And the Federal Reserve said: ‘No way’

The least surprising news of the week beeped on my telephone as I waited in line to check out at Costco Thursday afternoon. News alert: ‘Fed stands pat on interest rates.’

A better headline would have been: ‘Fed thumbs its nose again at savers.’ And so we will continue for a few months more, at least, of very-close-to-zero interest rates on our savings. Predictable, because the Fed clearly doesn’t have the courage to lift its ‘extraordinary measures’ that have continued nearly seven years.

Here was the USA Today headline on Dec. 17, 2008: ‘Fed cuts interest rates to near zero to combat economic recession‘. It’s an interesting story to look back on, because at the time it seemed to be a remarkable move. Here are some quotes:

The dramatic move sent stocks soaring as the Dow Jones industrial average surged 4.2% and broader indexes jumped more than 5% …

“The Federal Reserve will employ all available tools to promote the resumption of sustainable economic growth and to preserve price stability,” the Fed said. “In particular, the committee anticipates that weak economic conditions are likely to warrant exceptionally low levels of the federal funds rate for some time.”

The Dow rose 359.61 to 8,924.14 … “All in all, it’s good news for stocks,” said Jack Ablin, chief investment officer at Harris Private Bank. “It gave the market a little bit more than they expected.”

It worked, right? In the ensuing seven years, the stock market has doubled, the unemployment rate has dropped from 10.1% in October 2009 to 5.1% today. Economic growth – measured by GDP – has risen from -0.92%  in December 2008 to 3.91% as of March 2015.

All these things indicate a pretty ordinary – possibly even healthy – economy. And yet the extraordinary measures continue.

The one factor in the Fed’s favor is overall inflation, which has dropped to 0.2% over the last 12 months as gas prices have fallen dramatically. But when you strip out gas and food, inflation has been running at 1.8%, still mild but close to an acceptable target.

“Inflation is anticipated to remain near its recent low level in the near term but the Committee expects inflation to rise gradually toward 2 percent over the medium term,” the Fed said in its minutes released today.

And then the Fed placed thumb to nose and wagged: “To support continued progress toward maximum employment and price stability, the Committee today reaffirmed its view that the current 0 to 1/4 percent target range for the federal funds rate remains appropriate.”

tip etfThe TIPS market reacted with glee, driving the TIP ETF up 0.78% for the day, closing at $110.87, one day after dipping below the magic $110 number. The Treasury’s estimate of the real yield for a 10-year TIPS dropped 10 basis points, from 0.73% on Wednesday to 0.63% today.

All of this comes on the eve of a delayed auction for the reopening of a 10-year TIPS. The Treasury is going to save a lot of money because of that one-day delay.



About Tipswatch

Author of blog, David Enna is a long-time journalist based in Charlotte, N.C. A past winner of two Society of American Business Editors and Writers awards, he has written on real estate and home finance, and was a founding editor of The Charlotte Observer's website.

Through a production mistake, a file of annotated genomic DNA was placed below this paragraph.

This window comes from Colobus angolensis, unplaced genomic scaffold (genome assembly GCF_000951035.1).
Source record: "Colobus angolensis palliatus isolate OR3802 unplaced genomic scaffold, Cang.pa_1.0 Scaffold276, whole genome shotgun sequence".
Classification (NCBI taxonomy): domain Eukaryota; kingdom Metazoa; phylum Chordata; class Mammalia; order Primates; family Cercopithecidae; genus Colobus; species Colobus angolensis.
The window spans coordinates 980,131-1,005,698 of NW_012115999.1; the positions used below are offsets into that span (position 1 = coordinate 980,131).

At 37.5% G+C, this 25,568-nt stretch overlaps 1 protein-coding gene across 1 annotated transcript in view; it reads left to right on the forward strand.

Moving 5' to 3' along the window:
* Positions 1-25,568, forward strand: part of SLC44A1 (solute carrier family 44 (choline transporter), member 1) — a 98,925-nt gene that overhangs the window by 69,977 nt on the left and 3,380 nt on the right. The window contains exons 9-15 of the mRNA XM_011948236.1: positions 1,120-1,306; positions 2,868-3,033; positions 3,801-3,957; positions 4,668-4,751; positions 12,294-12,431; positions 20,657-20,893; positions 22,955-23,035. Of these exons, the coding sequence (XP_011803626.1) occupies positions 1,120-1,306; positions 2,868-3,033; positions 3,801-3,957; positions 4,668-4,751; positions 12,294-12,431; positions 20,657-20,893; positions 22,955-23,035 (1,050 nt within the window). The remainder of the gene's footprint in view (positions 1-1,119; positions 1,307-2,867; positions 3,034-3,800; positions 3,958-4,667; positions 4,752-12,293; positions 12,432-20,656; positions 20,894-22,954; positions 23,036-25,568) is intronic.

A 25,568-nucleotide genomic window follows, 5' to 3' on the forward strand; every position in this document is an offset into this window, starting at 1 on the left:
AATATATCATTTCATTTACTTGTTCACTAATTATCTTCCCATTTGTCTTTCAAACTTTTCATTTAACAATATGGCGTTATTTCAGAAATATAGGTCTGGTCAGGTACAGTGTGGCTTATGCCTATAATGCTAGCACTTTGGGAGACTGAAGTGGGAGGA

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4 Responses to And the Federal Reserve said: ‘No way’

  1. tipswatch says:

    MGK, I do remember in my youth – the 1960s and 70s – looking at the local savings and loan’s passbook saving rate of 5% with disdain. I haven’t seen anything safe and liquid paying 5% in at least 15 years. Inflation kicked during that period of course. I once got two 10% pay raises in a single year — 1976.

  2. maynardGkeynes says:

    While I’m no fan of low rates either, this is nothing new. The Fed has been thumbing it’s nose at small savers since at least Dec 7, 1941. Through much of the 1960s and 1970s, includng years when there were years of very high inflation, savings account interest was capped by Regulation Q at 3 to 4 % in the . You couldn’t get around it by buying short term T-bills, because there was a minimum purchase of $100K (which was real money back then), and money market funds, which would have paid more, hadn’t been invented yet. As low as real rates are now, they were effectively -2% to -5% for Mom and Pop during much of the later 20th century. Yet, my parents generation, simply by saving a higher portion of their income, did just fine. This is not a good situation we have today, and I believe it is quite unfair to savers, but if it’s any comfort, there was a time not too long ago when it was much worse, and no one seemed to notice. I guess that’s progress.

  3. tipswatch says:

    Kathleen, this is the sweetest comment I’ve ever received. Sorry I failed you and I will try harder in the future, but I suspect I will fail again. But I hope you keep reading.

  4. Kathleen Whalley says:

    I watch your web site religiously and almost had a “heart attach” when the day of the 10 yr announcement you did not post so just want you to know that this 74 year old lady watches what you say and write so keep it up. Keep up the info on the I Bonds whose rate will change end of Oct.

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